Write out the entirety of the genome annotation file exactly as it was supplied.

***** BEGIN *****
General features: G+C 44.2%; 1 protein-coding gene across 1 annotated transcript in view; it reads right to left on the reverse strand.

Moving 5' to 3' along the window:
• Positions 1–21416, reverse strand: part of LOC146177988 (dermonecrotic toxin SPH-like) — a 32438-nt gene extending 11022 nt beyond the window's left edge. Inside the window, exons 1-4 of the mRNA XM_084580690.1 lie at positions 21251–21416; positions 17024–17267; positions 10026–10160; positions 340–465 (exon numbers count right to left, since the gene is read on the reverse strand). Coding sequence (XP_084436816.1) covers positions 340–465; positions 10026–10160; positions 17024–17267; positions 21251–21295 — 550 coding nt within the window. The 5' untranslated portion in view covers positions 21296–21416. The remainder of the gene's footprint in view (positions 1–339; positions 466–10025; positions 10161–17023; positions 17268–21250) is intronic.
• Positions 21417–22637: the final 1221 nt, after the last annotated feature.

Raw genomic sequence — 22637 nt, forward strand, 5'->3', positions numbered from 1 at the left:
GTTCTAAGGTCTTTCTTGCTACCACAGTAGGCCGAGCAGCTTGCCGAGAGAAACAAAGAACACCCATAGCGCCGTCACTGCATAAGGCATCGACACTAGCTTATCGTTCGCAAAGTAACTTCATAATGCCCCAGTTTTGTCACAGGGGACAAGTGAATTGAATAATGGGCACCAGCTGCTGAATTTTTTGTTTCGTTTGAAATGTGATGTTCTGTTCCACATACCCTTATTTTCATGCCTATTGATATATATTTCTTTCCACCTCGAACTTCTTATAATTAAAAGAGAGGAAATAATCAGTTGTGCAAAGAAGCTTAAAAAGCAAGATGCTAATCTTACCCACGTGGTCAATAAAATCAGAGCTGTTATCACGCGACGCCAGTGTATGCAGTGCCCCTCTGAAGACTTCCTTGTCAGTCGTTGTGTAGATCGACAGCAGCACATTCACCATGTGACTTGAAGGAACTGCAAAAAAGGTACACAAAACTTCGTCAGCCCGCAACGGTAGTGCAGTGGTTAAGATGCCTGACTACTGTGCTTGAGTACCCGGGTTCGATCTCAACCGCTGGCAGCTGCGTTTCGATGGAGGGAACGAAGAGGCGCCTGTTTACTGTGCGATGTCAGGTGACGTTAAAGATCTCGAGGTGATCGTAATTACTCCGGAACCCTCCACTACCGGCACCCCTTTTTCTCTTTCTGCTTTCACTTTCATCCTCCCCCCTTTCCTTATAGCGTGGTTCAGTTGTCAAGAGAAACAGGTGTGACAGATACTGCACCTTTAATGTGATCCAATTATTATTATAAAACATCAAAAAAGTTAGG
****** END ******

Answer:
General features: G+C 44.2%; 1 protein-coding gene across 1 annotated transcript in view; it reads right to left on the reverse strand.

Moving 5' to 3' along the window:
• Positions 1–21416, reverse strand: part of LOC146177988 (dermonecrotic toxin SPH-like) — a 32438-nt gene extending 11022 nt beyond the window's left edge. Inside the window, exons 1-4 of the mRNA XM_084580690.1 lie at positions 21251–21416; positions 17024–17267; positions 10026–10160; positions 340–465 (exon numbers count right to left, since the gene is read on the reverse strand). Coding sequence (XP_084436816.1) covers positions 340–465; positions 10026–10160; positions 17024–17267; positions 21251–21295 — 550 coding nt within the window. The 5' untranslated portion in view covers positions 21296–21416. The remainder of the gene's footprint in view (positions 1–339; positions 466–10025; positions 10161–17023; positions 17268–21250) is intronic.
• Positions 21417–22637: the final 1221 nt, after the last annotated feature.

Raw genomic sequence — 22637 nt, forward strand, 5'->3', positions numbered from 1 at the left:
GTTCTAAGGTCTTTCTTGCTACCACAGTAGGCCGAGCAGCTTGCCGAGAGAAACAAAGAACACCCATAGCGCCGTCACTGCATAAGGCATCGACACTAGCTTATCGTTCGCAAAGTAACTTCATAATGCCCCAGTTTTGTCACAGGGGACAAGTGAATTGAATAATGGGCACCAGCTGCTGAATTTTTTGTTTCGTTTGAAATGTGATGTTCTGTTCCACATACCCTTATTTTCATGCCTATTGATATATATTTCTTTCCACCTCGAACTTCTTATAATTAAAAGAGAGGAAATAATCAGTTGTGCAAAGAAGCTTAAAAAGCAAGATGCTAATCTTACCCACGTGGTCAATAAAATCAGAGCTGTTATCACGCGACGCCAGTGTATGCAGTGCCCCTCTGAAGACTTCCTTGTCAGTCGTTGTGTAGATCGACAGCAGCACATTCACCATGTGACTTGAAGGAACTGCAAAAAAGGTACACAAAACTTCGTCAGCCCGCAACGGTAGTGCAGTGGTTAAGATGCCTGACTACTGTGCTTGAGTACCCGGGTTCGATCTCAACCGCTGGCAGCTGCGTTTCGATGGAGGGAACGAAGAGGCGCCTGTTTACTGTGCGATGTCAGGTGACGTTAAAGATCTCGAGGTGATCGTAATTACTCCGGAACCCTCCACTACCGGCACCCCTTTTTCTCTTTCTGCTTTCACTTTCATCCTCCCCCCTTTCCTTATAGCGTGGTTCAGTTGTCAAGAGAAACAGGTGTGACAGATACTGCACCTTTAATGTGATCCAATTATTATTATAAAACATCAAAAAAGTTAGG